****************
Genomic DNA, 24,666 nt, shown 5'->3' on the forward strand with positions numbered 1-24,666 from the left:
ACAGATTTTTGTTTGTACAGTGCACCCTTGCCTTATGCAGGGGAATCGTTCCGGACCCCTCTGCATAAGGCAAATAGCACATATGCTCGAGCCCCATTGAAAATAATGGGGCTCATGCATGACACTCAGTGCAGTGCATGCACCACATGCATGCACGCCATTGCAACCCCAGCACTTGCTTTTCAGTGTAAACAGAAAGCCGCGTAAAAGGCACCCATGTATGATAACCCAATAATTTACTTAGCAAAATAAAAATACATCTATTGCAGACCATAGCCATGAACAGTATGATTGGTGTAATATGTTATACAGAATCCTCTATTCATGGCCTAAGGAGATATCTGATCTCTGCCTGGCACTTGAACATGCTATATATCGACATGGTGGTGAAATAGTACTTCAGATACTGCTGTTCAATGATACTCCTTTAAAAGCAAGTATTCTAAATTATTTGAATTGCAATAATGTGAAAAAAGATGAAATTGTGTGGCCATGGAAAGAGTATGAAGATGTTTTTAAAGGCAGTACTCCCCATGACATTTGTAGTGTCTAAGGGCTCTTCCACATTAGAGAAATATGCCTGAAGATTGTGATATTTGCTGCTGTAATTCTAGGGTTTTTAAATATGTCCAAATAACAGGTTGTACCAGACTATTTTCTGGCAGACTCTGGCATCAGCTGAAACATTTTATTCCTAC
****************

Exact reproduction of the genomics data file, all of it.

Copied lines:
Genomic DNA, 24,666 nt, shown 5'->3' on the forward strand with positions numbered 1-24,666 from the left:
ACAGATTTTTGTTTGTACAGTGCACCCTTGCCTTATGCAGGGGAATCGTTCCGGACCCCTCTGCATAAGGCAAATAGCACATATGCTCGAGCCCCATTGAAAATAATGGGGCTCATGCATGACACTCAGTGCAGTGCATGCACCACATGCATGCACGCCATTGCAACCCCAGCACTTGCTTTTCAGTGTAAACAGAAAGCCGCGTAAAAGGCACCCATGTATGATAACCCAATAATTTACTTAGCAAAATAAAAATACATCTATTGCAGACCATAGCCATGAACAGTATGATTGGTGTAATATGTTATACAGAATCCTCTATTCATGGCCTAAGGAGATATCTGATCTCTGCCTGGCACTTGAACATGCTATATATCGACATGGTGGTGAAATAGTACTTCAGATACTGCTGTTCAATGATACTCCTTTAAAAGCAAGTATTCTAAATTATTTGAATTGCAATAATGTGAAAAAAGATGAAATTGTGTGGCCATGGAAAGAGTATGAAGATGTTTTTAAAGGCAGTACTCCCCATGACATTTGTAGTGTCTAAGGGCTCTTCCACATTAGAGAAATATGCCTGAAGATTGTGATATTTGCTGCTGTAATTCTAGGGTTTTTAAATATGTCCAAATAACAGGTTGTACCAGACTATTTTCTGGCAGACTCTGGCATCAGCTGAAACATTTTATTCCTAC